A woman visiting her mom's house Monday afternoon was frightened by what police believe was an unintentional act - random shots fired within the city limits.

According to Lt. Doug McClammy, spokesman for the Stephenville Police Department, officers were dispatched to the 600 block of East Long Street after the window of a residence was busted out by an unknown object.

Sarah Cannady, owner of the Literary Lion in Stephenville, had stopped by her mother's home to let the dogs out when she heard a resounding noise, which sounded like gunfire. While her instincts told her to get to the ground, Cannady told herself that was "crazy."

"I told myself, it had to be something else," she said. "It was broad daylight on Long Street in Stephenville, Texas."

She said two shots "hit" inside the residence. One pierced through a window on the front side of the home and penetrated wooden blinds covering the window. The second followed a similar path.

As if two random shots being fired in her direction was not enough to incite fear, Cannady said the point of entry was "less than a foot" above her head. She said due to the level at which she was sitting, nobody could have seen her, and she is confident she wasn't an intended target.

After the shots rang out, Cannady said she "belly-crawled" to the telephone to make a call for help.

McClammy said officers at the scene reported someone most likely discharged a firearm believed to be a .22 caliber or air rifle. He also said the projectile was not found.

McClammy said the damage to the property showed the trajectory was at a downward angle, which likely means the firearm was pointed up in the air when it was discharged, and not at a specific target.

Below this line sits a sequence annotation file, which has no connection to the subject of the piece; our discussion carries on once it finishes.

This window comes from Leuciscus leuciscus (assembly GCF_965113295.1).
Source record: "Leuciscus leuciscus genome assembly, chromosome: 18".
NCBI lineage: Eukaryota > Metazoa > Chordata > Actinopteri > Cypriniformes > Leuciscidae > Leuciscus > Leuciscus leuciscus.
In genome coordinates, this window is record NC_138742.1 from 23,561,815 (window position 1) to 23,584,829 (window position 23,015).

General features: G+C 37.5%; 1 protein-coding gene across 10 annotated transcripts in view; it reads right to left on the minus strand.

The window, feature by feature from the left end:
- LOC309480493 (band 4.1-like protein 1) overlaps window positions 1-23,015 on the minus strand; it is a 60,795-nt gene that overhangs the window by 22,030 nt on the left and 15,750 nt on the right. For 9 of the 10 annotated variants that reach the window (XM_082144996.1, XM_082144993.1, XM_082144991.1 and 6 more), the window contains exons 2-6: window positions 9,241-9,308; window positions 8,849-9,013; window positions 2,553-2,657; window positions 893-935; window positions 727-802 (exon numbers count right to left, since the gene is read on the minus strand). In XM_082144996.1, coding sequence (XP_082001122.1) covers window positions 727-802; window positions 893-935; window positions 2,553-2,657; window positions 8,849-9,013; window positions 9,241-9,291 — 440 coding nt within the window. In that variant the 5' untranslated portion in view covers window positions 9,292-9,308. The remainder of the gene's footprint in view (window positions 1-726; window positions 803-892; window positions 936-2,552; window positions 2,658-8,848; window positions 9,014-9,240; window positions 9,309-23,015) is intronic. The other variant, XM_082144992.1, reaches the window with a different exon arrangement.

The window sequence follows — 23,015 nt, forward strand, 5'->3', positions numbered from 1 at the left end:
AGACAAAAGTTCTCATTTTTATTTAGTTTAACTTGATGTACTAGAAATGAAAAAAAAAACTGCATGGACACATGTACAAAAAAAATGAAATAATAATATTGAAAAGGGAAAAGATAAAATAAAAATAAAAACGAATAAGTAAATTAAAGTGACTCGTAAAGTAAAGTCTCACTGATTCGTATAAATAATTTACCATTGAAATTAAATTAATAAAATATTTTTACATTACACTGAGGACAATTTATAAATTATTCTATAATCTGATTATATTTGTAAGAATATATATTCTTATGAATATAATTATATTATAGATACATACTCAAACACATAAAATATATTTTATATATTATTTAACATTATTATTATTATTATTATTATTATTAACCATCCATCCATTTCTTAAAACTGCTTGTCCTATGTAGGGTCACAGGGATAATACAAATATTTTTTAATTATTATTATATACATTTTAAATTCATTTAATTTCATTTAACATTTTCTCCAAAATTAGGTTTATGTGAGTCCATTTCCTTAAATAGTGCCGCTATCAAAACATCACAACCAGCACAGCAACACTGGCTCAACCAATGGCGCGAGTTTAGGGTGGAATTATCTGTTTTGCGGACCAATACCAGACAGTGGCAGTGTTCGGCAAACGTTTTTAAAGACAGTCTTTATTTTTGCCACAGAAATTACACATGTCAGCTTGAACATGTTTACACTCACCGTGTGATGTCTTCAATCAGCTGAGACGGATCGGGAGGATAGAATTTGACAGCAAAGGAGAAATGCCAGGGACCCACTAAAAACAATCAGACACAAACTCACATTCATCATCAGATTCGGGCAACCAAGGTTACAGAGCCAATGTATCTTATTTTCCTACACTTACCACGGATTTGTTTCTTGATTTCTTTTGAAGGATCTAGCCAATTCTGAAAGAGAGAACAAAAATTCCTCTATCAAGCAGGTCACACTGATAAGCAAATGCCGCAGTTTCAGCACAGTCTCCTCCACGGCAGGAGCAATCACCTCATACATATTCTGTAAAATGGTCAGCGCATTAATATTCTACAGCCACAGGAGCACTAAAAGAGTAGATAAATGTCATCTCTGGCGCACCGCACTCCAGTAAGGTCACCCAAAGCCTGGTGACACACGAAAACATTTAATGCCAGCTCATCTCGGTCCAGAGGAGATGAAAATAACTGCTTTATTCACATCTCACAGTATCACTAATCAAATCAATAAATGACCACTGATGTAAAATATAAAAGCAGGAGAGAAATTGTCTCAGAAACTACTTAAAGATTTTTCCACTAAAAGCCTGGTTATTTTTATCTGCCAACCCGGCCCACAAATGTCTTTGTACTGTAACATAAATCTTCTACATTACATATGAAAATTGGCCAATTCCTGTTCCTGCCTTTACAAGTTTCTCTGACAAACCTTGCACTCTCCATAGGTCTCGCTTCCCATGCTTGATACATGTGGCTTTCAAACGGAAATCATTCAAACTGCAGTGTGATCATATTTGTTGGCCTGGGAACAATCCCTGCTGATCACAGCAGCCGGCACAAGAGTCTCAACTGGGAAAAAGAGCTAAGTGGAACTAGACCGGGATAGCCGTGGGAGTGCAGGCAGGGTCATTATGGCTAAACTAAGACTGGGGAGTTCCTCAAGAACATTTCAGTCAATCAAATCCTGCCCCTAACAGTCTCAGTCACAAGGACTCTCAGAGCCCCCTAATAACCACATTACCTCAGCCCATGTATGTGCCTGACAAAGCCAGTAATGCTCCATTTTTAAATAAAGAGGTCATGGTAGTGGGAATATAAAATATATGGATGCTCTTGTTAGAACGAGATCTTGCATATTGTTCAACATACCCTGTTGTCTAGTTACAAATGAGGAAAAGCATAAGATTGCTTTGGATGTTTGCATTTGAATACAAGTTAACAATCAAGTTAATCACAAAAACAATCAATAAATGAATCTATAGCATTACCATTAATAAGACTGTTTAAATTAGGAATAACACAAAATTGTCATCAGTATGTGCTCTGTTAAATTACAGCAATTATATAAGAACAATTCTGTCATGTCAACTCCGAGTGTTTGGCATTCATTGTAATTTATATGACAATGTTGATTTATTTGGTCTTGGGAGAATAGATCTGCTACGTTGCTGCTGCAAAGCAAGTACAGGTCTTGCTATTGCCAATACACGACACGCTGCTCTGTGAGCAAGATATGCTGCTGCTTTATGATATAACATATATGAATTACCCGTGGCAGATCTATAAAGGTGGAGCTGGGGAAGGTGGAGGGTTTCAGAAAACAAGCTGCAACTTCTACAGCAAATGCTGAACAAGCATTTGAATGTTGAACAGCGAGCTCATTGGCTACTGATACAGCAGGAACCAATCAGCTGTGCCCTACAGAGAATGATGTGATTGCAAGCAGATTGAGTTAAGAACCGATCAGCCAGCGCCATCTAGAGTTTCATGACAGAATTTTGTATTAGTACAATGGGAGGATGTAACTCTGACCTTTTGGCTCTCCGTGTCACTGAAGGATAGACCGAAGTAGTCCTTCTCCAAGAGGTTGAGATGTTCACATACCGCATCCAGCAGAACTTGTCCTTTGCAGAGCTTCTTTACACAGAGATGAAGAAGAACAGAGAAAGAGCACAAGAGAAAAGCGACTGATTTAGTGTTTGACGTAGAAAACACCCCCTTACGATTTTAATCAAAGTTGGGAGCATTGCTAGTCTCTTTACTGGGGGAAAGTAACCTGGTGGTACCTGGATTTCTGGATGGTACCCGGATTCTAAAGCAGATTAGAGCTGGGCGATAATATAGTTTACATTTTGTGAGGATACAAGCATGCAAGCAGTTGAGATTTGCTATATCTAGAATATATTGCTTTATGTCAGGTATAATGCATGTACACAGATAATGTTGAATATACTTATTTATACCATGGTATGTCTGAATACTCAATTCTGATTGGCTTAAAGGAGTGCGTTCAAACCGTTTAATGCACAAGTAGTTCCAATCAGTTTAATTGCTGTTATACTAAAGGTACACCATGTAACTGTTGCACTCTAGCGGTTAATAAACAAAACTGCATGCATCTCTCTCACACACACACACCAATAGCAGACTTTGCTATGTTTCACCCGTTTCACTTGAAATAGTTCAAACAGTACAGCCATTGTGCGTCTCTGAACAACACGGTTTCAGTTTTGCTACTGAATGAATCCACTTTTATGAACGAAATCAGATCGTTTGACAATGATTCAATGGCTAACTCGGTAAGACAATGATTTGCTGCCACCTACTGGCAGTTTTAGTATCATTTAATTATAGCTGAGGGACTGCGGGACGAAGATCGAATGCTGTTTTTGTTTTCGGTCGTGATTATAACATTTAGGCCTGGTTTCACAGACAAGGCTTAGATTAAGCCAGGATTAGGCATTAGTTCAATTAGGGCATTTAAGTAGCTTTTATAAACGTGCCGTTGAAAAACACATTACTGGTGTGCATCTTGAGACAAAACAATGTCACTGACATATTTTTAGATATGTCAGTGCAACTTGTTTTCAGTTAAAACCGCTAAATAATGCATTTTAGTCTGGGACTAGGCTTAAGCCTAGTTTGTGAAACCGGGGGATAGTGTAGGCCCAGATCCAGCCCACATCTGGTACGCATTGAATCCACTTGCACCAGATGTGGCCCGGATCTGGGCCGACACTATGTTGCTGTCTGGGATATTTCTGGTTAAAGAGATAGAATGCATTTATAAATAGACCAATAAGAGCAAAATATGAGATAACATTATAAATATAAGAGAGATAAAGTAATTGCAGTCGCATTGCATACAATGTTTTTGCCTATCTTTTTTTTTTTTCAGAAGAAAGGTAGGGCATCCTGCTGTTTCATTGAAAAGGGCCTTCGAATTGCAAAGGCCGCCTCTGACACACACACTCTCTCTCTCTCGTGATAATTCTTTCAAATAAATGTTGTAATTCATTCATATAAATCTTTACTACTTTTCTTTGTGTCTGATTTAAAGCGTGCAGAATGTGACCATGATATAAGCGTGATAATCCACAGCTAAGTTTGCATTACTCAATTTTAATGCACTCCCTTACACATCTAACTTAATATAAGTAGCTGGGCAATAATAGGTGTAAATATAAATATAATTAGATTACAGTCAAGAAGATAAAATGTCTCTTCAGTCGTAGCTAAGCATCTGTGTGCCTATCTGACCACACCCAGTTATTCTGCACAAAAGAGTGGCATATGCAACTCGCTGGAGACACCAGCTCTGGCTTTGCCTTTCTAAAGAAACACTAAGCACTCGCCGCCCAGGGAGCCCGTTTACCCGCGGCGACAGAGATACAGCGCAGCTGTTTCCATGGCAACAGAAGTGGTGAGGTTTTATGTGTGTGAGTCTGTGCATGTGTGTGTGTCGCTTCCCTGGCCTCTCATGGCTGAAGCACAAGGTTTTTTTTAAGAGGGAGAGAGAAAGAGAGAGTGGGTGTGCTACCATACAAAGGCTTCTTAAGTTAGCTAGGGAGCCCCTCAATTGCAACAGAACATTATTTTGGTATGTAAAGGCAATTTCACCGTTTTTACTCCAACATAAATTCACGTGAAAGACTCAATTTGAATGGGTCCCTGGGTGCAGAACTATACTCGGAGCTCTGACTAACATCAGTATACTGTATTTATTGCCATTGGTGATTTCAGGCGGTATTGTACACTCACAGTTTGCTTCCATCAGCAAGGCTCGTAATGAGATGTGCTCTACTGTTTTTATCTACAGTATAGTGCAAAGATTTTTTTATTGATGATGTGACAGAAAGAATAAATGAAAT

"We do not believe this was an intentional act," McClammy said.

Still, as a survivor of a previous accident, Cannaday is aware of the real damage that can be caused by the carelessness of others. She sustained severe brain injuries about seven years ago when a reckless driver who "didn't mean to hurt her" changed her life forever.

"Careless or intentional, people can still get hurt," Cannady said.

While nobody was injured in the incident, McClammy said the police department is issuing a reminder to all citizens.

The city's Code of Ordinances prohibits the discharge of air guns, which are defined as an air rifle or air pistol that is capable of discharging and propelling shots, pellets or any solid object for a distance of greater than 50 feet through the use of compressed air, compressed gas, springs or any other means. According to code, firearm is "any device designed, made or adapted to expel a projectile through a barrel by using the energy generated by an explosion or burning substance or any device readily convertible to that use."

McClammy said the discharge of either is prohibited within Stephenville city limits. He said violation is a class C misdemeanor.

He also said the department can add to the offense if a deadly conduct charge is filed.

"If a person is reckless in their conduct and places another in imminent danger of serious bodily injury itís a class A misdemeanor and if a person knowingly discharges a weapon in the direction of a habitation, building or vehicle, itís a third degree felony," McClammy said.

Class C misdemeanors are punishable by a fine not to exceed $2,000 and up to 180 days in jail. A class A misdemeanor carries a fine of up to $4,000 and 90 days - one year in jail. A third-degree felony carries a prison sentence of up two to 10 years and a fine of up to $10,000.